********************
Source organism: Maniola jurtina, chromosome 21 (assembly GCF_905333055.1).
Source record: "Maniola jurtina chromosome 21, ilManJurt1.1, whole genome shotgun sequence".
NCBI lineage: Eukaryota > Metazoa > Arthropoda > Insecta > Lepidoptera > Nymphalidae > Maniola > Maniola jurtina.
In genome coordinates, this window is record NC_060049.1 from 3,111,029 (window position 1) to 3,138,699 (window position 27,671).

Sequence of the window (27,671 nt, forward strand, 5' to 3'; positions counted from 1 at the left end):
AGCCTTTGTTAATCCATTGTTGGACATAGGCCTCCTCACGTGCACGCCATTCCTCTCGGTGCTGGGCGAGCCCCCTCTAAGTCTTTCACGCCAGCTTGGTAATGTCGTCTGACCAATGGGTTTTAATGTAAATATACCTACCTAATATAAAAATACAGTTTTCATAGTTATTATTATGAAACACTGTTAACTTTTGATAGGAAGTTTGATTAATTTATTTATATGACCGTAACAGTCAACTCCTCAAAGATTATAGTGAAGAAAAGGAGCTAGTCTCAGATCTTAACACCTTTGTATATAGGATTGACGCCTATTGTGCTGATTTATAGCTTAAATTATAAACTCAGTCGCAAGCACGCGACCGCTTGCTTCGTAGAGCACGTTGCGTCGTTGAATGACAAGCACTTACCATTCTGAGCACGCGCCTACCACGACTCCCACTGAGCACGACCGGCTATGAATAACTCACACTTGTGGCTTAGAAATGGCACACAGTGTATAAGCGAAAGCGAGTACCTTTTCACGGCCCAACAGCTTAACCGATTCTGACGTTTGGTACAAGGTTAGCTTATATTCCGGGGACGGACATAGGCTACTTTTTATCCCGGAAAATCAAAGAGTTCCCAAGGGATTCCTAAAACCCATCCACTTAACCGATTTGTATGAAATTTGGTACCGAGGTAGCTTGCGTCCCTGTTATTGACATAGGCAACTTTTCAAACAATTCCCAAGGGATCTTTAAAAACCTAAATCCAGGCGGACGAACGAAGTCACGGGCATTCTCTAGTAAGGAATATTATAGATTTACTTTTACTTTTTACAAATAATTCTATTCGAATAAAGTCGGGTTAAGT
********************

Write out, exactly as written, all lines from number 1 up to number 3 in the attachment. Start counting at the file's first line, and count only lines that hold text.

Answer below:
Source organism: Maniola jurtina, chromosome 21 (assembly GCF_905333055.1).
Source record: "Maniola jurtina chromosome 21, ilManJurt1.1, whole genome shotgun sequence".
NCBI lineage: Eukaryota > Metazoa > Arthropoda > Insecta > Lepidoptera > Nymphalidae > Maniola > Maniola jurtina.